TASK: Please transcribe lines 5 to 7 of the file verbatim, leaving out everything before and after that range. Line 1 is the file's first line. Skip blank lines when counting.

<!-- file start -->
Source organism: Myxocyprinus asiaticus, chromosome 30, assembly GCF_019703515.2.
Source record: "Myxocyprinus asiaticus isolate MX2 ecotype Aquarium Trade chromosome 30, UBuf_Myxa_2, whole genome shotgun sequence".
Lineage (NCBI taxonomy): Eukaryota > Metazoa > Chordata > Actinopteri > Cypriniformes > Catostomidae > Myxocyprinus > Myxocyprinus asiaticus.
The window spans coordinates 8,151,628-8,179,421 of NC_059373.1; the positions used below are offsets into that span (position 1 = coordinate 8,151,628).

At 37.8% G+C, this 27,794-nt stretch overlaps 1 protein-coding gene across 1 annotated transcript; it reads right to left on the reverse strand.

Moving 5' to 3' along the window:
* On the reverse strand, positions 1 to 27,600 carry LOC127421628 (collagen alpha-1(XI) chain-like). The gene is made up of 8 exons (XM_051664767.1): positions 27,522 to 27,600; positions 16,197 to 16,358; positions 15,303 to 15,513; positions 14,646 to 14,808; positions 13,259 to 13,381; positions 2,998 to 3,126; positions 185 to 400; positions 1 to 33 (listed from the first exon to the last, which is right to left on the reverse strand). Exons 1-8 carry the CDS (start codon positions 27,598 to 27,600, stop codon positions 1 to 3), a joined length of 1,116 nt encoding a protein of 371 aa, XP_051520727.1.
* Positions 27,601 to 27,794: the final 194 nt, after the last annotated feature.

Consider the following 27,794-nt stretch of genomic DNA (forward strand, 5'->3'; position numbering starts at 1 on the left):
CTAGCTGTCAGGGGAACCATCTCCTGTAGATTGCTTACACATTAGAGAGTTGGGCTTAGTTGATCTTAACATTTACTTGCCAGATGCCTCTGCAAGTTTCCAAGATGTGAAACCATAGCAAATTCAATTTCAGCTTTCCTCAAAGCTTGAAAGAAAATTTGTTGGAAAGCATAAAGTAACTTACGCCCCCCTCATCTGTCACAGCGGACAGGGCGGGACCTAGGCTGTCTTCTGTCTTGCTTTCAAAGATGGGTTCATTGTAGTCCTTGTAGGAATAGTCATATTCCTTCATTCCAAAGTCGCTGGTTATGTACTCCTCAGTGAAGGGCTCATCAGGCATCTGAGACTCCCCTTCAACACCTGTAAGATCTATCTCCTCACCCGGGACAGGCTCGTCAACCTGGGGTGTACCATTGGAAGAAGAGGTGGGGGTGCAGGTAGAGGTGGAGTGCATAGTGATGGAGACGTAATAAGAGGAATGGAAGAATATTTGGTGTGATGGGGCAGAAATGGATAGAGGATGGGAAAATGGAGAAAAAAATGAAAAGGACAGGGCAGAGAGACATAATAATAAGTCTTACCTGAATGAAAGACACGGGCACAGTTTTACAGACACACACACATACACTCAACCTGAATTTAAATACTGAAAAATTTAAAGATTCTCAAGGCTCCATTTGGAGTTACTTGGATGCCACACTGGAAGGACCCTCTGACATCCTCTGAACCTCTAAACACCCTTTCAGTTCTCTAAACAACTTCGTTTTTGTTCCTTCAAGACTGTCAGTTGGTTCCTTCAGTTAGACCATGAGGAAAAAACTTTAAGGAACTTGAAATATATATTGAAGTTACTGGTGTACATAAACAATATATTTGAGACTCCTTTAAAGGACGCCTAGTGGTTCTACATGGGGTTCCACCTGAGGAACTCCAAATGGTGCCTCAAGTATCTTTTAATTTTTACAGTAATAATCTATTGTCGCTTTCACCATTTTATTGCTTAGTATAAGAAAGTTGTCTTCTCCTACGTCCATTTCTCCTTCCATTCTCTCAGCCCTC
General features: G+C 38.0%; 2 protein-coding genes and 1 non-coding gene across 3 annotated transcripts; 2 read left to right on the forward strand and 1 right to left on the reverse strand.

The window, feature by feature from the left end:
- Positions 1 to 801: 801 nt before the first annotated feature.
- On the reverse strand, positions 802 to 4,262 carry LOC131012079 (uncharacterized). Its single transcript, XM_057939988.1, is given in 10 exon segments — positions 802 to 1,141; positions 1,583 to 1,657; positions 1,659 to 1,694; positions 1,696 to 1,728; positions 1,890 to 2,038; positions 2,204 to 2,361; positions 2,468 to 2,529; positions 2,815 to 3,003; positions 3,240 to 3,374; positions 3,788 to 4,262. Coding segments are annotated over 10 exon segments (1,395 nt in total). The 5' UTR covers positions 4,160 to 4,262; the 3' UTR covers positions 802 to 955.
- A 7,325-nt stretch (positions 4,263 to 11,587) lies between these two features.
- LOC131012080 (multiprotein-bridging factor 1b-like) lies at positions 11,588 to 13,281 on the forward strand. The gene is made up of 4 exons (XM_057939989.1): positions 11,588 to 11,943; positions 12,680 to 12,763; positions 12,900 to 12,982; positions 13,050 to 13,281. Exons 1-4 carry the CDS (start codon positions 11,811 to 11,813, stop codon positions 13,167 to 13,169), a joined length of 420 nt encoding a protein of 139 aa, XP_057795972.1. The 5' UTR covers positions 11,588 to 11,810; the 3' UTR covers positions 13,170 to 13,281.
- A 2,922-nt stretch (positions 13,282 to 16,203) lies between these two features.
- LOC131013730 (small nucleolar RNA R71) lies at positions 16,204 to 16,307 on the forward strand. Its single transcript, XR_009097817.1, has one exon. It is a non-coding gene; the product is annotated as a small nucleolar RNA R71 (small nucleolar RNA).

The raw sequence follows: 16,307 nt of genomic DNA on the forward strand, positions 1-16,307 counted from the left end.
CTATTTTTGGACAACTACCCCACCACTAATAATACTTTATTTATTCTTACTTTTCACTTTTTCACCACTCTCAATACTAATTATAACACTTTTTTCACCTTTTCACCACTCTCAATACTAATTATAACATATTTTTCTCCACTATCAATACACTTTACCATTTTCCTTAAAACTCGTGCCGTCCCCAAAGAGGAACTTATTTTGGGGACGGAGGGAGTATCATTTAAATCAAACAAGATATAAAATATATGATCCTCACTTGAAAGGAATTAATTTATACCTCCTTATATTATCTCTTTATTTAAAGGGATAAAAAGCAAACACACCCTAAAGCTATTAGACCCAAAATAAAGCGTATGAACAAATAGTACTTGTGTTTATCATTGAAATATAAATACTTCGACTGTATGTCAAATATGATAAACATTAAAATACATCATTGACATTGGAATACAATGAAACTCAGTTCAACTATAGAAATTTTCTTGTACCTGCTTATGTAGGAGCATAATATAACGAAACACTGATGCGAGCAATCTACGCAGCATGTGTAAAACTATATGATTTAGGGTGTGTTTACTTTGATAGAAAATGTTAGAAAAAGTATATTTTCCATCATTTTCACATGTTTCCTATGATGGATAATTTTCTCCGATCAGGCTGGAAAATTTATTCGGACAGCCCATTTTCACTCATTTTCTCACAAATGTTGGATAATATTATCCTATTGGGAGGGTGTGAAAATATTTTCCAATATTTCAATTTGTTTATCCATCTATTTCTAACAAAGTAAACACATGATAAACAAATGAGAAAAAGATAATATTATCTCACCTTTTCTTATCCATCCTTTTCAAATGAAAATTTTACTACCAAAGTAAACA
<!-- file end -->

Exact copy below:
At 37.8% G+C, this 27,794-nt stretch overlaps 1 protein-coding gene across 1 annotated transcript; it reads right to left on the reverse strand.

Moving 5' to 3' along the window:
* On the reverse strand, positions 1 to 27,600 carry LOC127421628 (collagen alpha-1(XI) chain-like). The gene is made up of 8 exons (XM_051664767.1): positions 27,522 to 27,600; positions 16,197 to 16,358; positions 15,303 to 15,513; positions 14,646 to 14,808; positions 13,259 to 13,381; positions 2,998 to 3,126; positions 185 to 400; positions 1 to 33 (listed from the first exon to the last, which is right to left on the reverse strand). Exons 1-8 carry the CDS (start codon positions 27,598 to 27,600, stop codon positions 1 to 3), a joined length of 1,116 nt encoding a protein of 371 aa, XP_051520727.1.